Solar and wind are highly effective forms of sustainable energy production and show immense promise moving forward. With the potential for energy independence, reduced overhead expenses, and tax benefits, it’s easy to see why a growing number of businesses are investing in renewable energy. One issue, however, that is concerning to many companies is the degradation and disposal of solar panels and wind turbine equipment.

For instance, experts say that six million tons of dead solar panels may be thrown out annually by 2050. Recycling is an option, but the price of recovered materials doesn’t always add up to the costs of processing a used panel. This makes obsolescence in renewable energy something that organizations need to address head-on.

What is obsolescence?

Obsolescence is outdated equipment or one that’s becoming less relevant over time. e. As materials degrade with the elements, hardware can lose its efficiency or stop functioning completely. Additionally, equipment may become incompatible with newer advancements or fail to meet updated regulations. As a result, owners will eventually need to replace their assets, leading to sunk costs and more waste.

Within the context of renewable energy, there are two main types of obsolescence to consider:

  • Technical obsolescence is when equipment may still be working but is no longer valuable or wanted. This happens when a more recent version of the equipment comes out.
  • Functional obsolescence is when equipment can’t handle operational needs anymore. This happens when it becomes outdated to the point that it’s no longer viable for use.

While technical and functional obsolescence are issues that can be minimized or overcome, they are factors that a business should consider before committing to investments in renewable energy.

Understanding obsolescence in renewable energy

Regardless of whether it’s technical or functional obsolescence, this issue is problematic for organizations and individuals investing in sustainable energy production. After all, it’s difficult to justify spending a lot of money on a solar or wind system if you’ll soon need to replace and dispose of it.

A real-life example comes from the UK and Ireland, where wind farms built in the mid-1990s are becoming obsolete because the utility-style 1.3MW turbines that they use are no longer commercially available and cannot easily be replaced. As you might imagine, this functional obsolescence is creating difficulty for those wind farms and has created both a financial and logistics headache.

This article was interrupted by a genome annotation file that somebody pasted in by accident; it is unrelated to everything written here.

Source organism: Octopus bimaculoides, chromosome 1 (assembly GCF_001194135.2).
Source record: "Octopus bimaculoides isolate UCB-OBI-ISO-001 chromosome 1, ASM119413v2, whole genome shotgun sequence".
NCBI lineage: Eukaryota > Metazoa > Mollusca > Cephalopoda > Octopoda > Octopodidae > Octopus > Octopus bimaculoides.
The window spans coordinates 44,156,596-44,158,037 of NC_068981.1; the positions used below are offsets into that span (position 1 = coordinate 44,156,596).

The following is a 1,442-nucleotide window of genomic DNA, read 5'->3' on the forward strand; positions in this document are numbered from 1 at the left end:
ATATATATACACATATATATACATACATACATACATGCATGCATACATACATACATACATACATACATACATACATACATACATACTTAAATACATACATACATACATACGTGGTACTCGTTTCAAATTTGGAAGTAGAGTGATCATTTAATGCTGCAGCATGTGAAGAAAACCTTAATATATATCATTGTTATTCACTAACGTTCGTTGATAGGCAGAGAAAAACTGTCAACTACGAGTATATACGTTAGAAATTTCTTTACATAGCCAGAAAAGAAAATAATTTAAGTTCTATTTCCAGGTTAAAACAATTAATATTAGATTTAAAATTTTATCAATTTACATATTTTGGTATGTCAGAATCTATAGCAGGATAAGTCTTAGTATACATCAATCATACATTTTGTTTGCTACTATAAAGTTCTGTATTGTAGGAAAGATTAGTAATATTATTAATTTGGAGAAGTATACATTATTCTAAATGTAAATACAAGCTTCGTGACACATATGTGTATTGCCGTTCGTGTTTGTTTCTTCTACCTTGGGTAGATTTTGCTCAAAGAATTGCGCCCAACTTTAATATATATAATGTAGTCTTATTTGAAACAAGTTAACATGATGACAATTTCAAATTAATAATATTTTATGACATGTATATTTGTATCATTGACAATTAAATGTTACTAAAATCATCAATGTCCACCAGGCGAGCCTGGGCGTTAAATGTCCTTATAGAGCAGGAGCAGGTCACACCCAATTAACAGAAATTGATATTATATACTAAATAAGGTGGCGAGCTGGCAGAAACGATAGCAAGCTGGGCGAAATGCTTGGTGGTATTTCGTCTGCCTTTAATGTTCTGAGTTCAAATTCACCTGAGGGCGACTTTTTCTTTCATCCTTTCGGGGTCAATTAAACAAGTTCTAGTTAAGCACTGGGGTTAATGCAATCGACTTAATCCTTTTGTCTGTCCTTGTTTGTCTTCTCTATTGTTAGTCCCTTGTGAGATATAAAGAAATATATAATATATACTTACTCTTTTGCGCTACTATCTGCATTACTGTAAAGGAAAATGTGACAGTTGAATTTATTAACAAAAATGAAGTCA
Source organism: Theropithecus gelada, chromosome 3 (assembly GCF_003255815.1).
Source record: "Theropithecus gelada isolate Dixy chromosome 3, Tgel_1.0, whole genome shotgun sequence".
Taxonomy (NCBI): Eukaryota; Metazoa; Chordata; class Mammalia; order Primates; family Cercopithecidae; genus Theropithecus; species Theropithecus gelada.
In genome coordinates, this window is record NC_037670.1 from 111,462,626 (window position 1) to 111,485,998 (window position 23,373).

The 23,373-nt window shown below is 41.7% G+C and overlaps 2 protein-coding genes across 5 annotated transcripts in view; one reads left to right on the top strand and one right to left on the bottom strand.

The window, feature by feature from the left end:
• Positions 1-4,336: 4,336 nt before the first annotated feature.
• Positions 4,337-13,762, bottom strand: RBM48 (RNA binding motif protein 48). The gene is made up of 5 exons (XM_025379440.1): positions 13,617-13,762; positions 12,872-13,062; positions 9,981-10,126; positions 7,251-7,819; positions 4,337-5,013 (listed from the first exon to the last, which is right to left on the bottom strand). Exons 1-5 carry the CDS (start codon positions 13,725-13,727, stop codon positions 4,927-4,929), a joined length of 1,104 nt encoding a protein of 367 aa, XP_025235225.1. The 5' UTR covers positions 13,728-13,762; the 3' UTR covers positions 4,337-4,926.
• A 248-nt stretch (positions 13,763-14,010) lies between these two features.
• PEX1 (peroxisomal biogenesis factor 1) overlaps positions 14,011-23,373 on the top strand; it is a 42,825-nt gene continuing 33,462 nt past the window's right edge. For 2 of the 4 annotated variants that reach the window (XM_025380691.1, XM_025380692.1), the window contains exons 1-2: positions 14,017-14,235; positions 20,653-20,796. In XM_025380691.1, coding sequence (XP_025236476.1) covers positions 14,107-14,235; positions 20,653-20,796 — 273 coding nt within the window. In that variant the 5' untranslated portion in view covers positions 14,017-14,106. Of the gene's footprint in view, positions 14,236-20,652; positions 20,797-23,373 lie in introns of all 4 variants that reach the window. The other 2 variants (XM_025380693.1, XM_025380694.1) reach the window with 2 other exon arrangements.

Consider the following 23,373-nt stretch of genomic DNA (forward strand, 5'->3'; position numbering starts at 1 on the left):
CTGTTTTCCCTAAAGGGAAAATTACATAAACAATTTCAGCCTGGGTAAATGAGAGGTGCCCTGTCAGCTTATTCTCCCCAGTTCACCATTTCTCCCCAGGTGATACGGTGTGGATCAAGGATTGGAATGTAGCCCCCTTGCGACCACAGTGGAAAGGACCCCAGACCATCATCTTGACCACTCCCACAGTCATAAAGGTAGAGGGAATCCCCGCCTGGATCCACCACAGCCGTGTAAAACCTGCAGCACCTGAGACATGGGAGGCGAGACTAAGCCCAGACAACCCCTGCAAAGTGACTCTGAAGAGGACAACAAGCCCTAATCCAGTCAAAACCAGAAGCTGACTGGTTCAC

Here are some other examples of issues that can arise when equipment becomes obsolete:

  • Reduced efficiency of solar panel cells over time;
  • System incompatibility where old solar panels or wind turbine equipment no longer matches a new system;
  • Maintenance issues where it’s difficult to find compatible replacement parts for old equipment.

These possibilities represent obsolescence risks that organizations should account for when investing in renewable energy.

The consequences of obsolescence

Let’s look at some specific costs associated with obsolescence, which stem from older obsolete equipment or new equipment becoming obsolete in the future.

Installation and upgrade costs

In many cases, the initial costs of upgrading an older, obsolete system to a newer, energy-efficient system might cost more than upgrading a newer, less obsolete system. A brand new rooftop solar panel system for an older business building could come with upfront investment costs. However, businesses can recover much of these costs through rebates, tax incentives, and energy savings within the first few years. Maintenance and future upgrades could also contribute to additional costs, but that depends on various factors.

Future devaluation of investments

The value of renewable energy investments can decline over time. If, for example, future technology makes the current version of your renewable energy system outdated and unwanted, it could force you to replace it earlier than you’d like and greatly reduce the resale value.

In turn, you may not get a solid return on your investment. With technological innovations occurring so frequently, obsolescence risk is a real concern even if you invest in the latest, most cutting-edge technology. Therefore, funneling big money into innovations like these isn’t something organizations should walk blindly into.

Lack of standardization and integration